“However, we are unique among developed nations in that 46% of emissions are from livestock agriculture. Since 2002, industry and government have invested equally into research to develop mitigation solutions for reducing methane and nitrous oxide emissions from grazing ruminants.”
One of the main research initiatives is the Pastoral Greenhouse Gas Research Consortium, a joint venture between B+LNZ, other industry bodies representing the livestock sector and the NZ government. “Over the last 10 years, NZ$45m has been invested through PGgRc into a broad range of science areas to find cost-effective mitigation solutions that are appropriate to the New Zealand pastoral industry,” says Aspin.
The consortium has three key objectives:
• To invest in research to improve ruminant productivity;
• To develop solutions to reduce methane and nitrous oxide emissions from livestock;
• To position the sector to take advantage of international opportunities in the future.
“The investment has delivered steady progress and although a cost-effective mitigation for methane is still being developed, key steps have been made towards delivering that,” Aspin says.
According to Aspin, highlights of the research since 2002 include: the genome sequencing of the first rumen methanogen (rumen microbe that forms methane), which underpins efforts to develop a vaccine or inhibitors of methane-producing microbes; the development of a flock of low and high methane-emitting sheep, allowing exploration of the causes of natural variability and deriving genetic predictors that can be exploited for targeted breeding; the development of comprehensive methods for measuring and monitoring rumen microbial populations, enabling a more rapid assessment of intervention options; and progress towards developing methane inhibitory compounds and a vaccine against methanogens.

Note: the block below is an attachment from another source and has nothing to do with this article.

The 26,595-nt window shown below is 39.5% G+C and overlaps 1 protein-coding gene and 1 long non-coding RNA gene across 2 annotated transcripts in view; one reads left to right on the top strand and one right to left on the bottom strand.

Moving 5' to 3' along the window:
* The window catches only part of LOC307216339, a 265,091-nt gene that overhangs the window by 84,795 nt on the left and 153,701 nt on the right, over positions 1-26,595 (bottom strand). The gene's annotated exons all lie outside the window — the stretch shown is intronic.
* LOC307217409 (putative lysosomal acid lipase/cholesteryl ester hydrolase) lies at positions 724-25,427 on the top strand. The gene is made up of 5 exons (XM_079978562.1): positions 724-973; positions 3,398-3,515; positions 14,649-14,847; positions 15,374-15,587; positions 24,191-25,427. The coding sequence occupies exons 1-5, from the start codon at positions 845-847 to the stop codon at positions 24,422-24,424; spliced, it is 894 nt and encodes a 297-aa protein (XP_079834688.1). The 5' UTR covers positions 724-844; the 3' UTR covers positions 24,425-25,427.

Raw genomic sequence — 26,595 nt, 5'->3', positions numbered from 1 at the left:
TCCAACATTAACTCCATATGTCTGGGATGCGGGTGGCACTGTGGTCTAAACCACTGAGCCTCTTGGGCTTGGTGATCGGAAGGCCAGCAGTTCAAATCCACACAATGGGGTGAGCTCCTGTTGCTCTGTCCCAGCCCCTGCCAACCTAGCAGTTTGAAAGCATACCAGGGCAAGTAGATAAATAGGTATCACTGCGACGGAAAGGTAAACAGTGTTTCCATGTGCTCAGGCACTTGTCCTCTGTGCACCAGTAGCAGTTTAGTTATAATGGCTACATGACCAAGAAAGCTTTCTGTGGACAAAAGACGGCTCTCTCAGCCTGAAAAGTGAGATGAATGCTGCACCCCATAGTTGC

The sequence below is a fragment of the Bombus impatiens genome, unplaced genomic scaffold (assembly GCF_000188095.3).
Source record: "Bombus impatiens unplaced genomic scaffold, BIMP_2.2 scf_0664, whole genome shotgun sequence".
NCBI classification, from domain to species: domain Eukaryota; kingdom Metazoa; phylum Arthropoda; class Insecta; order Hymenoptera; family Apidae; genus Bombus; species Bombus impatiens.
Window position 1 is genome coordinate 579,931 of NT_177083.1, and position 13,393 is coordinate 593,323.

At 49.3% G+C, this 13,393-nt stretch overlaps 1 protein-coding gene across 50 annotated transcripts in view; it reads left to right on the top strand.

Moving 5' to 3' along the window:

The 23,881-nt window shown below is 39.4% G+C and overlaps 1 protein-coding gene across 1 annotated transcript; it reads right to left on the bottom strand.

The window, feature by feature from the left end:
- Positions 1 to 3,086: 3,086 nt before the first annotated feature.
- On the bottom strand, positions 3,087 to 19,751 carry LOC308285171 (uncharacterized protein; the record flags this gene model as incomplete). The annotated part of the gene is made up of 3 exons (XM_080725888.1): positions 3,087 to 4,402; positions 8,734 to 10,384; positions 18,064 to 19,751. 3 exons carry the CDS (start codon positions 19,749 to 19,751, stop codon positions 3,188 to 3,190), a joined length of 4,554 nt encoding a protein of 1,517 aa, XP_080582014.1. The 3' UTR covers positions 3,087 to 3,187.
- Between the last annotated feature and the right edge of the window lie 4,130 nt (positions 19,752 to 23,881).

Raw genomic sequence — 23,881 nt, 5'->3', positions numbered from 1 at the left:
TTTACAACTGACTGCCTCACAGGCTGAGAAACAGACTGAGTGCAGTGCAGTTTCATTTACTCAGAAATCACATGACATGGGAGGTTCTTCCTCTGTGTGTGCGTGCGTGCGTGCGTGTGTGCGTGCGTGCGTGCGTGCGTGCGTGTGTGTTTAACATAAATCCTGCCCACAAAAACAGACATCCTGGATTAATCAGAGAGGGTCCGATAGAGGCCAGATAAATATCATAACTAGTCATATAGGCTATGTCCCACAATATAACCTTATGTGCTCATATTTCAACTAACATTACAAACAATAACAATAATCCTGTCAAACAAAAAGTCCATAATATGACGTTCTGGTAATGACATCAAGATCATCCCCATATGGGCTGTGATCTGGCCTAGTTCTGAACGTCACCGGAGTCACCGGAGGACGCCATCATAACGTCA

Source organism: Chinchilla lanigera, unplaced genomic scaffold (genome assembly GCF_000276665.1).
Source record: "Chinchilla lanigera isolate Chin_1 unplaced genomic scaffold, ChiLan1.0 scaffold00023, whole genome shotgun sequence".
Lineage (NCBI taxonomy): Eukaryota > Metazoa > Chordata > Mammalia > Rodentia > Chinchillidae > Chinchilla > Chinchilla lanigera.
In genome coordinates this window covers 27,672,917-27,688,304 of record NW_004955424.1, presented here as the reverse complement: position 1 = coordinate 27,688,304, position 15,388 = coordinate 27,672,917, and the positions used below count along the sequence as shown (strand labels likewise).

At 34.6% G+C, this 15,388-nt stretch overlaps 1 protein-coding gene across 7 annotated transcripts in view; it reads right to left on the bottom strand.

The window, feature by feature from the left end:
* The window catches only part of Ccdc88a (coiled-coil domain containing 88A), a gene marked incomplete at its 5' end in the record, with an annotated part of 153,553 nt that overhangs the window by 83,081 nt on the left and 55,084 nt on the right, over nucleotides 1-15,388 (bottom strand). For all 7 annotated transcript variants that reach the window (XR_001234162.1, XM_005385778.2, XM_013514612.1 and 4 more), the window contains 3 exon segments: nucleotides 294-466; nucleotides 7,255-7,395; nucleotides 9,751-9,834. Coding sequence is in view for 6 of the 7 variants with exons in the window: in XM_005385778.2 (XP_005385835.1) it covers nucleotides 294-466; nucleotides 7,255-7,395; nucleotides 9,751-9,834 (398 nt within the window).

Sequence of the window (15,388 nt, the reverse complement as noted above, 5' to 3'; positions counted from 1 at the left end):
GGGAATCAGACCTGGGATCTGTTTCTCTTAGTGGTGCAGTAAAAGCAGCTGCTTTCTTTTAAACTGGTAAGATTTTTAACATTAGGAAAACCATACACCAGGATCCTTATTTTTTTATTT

The focus for investment in the future will be on delivering options for farmers in animal breeding, low GHG forages, methane vaccines and inhibitory compounds that reduce methane. “Alongside this, the research will also be gaining a full understanding of the productivity effects of any of these approaches so that sustainable options for reducing GHG on farm can be identified and adopted,” says Aspin.
NZ’s meat processing industry is also making efforts to reduce its GHG emissions. In December 2011, one of the country’s biggest processors and exporters, ANZCO, embarked on a company-wide energy management programme with support from the Energy Efficiency and Conservation Authority (EECA).
The programme aims to reduce the company’s processing plant energy use by 25 GWh, which should lead to significant energy and cost savings across ANZCO’s 11 processing facilities. It includes the establishment of a group-wide energy management plan, led by a team responsible for putting in place up to $5m of identified energy efficiency projects, and the development of a system to measure energy efficiency outcomes.
Announcing the programme in 2011, EECA business general manager Ian Niven said: “Globally, New Zealand is recognised for sustainably produced, premium-quality meat products. And energy efficiency is one of the best ways to strengthen environmental credentials.
“By taking a lead in energy efficiency, ANZCO is making significant energy cost-savings and signalling to its customers that it is committed to sustainable production.”
Looking forward, it looks likely that GHG emissions and agriculture’s involvement in the ETS will continue to be a point of focus for both industry and government. However, the Meat Industry Association (MIA), which represents meat processors in NZ, points out that there has also been a shift in policy-makers’ attention towards water quality and consumpton. In 2011/12, the MIA co-funded the first water footprinting study of NZ red meat products, the report on which is still being finalised. The NZ industry is also participating in the government’s Land and Water Forum (LAWF), which aims to guide national water policy development.